This is important to keep in mind. If not, everybody on the left, not just the Democratic Party, will suffer. As we now know, the Bernie Busters and those who say they “vote my conscience” helped put Trump in office to deregulate the market, dismantle healthcare, turn ICE into Trump’s Red Guard, stack conservatives in the Supreme Court. How much further away now are we from realizing dreams of universal healthcare, free college education or dismantling ICE?
In short, I hope that Ocasio-Cortez’s win convinces us all that #VotingMatters all the time. Very soon, it will provide another lesson to those expecting fast returns from their vote for her after she defeats her republican competitor. Inside the chambers of 535 congress men and women, Ocasio-Cortez will have to compromise. Ocasio-Cortez will have to abandon certain goals (at least temporarily). Ocasio-Cortez will support intentionally or unintentionally support a bill or policy that contradicts her core beliefs. This will happen.
Hopefully, many of us are learning this lesson now. Too bad its costing us more than college tuitions. It’s self-sabotaging for those who champion a moral and noble cause to create a better society to vote only when their favorite political Yugioh card shows up.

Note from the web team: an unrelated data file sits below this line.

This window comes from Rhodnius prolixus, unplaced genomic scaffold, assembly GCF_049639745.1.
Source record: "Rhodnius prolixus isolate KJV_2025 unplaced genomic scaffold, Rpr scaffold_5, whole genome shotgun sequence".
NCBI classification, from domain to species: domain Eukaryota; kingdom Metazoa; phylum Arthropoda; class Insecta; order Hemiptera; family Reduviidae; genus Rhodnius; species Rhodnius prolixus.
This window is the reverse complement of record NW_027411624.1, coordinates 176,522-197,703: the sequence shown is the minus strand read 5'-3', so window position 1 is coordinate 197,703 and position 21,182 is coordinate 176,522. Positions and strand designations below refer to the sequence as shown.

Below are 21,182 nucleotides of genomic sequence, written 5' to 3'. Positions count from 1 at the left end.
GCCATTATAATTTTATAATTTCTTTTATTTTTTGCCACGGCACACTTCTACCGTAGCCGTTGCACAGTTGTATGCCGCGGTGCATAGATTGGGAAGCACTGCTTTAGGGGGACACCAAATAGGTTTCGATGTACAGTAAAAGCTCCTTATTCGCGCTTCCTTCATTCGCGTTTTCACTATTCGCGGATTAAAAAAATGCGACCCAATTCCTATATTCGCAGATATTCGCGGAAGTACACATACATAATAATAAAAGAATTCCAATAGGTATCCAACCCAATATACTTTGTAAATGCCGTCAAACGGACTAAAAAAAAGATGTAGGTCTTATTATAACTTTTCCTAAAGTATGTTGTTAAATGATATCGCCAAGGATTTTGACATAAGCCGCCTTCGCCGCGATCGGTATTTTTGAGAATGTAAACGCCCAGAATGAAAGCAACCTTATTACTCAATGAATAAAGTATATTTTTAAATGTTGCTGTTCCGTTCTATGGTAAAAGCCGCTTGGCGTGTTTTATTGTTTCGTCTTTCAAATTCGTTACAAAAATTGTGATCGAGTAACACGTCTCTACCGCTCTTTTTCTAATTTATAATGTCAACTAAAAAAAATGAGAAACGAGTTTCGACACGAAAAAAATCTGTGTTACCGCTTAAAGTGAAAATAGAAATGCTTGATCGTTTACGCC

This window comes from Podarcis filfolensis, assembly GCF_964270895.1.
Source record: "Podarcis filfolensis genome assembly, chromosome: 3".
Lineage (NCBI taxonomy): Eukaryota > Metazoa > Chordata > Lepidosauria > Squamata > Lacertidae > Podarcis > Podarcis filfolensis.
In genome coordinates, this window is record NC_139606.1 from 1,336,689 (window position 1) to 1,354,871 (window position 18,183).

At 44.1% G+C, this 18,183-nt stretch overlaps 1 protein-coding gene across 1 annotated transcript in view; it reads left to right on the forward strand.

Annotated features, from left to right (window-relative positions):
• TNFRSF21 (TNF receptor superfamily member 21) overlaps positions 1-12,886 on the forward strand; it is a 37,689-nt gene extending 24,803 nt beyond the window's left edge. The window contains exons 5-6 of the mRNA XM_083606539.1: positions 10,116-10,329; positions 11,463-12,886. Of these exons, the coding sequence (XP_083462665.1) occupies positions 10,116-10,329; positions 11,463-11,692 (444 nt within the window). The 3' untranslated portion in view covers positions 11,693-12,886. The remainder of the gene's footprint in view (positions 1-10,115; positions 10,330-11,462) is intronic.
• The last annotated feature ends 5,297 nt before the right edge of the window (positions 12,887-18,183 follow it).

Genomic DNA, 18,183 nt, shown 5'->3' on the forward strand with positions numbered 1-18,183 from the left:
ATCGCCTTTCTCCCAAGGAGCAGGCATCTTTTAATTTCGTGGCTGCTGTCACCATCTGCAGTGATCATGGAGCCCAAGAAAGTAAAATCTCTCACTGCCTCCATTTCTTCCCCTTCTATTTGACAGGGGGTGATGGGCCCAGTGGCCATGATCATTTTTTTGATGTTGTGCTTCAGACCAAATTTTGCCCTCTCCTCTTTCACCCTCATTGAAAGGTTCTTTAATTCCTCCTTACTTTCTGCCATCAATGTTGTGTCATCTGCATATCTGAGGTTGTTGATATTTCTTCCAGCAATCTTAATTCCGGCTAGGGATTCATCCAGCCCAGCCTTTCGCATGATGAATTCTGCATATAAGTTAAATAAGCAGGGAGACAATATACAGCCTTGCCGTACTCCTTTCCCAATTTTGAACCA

What should we do now?
Ocasio-Cortez gets it and is ready to do her job. She’s clear about what it takes to get people out to vote. She explains, “the only time we create any kind of substantive change is when we reach out to a disaffected electorate and inspire and motivate them to vote,” and continued, “that is how Obama won and got reelected, and that’s how Bernie Sanders did so well.”
As for the rest of us, let’s learn from Joe Crowley’s graceful surrender and support for his ally who beat him. Let’s learn that divided we fall. And let's give Alexandria Ocasio-Cortez all the support we can to escort her to victory. #VoteBlue.
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About the blog
This is Kasaun's blog on the significance of voting, particularly in America. The goal is to get every American voting in local and national elections.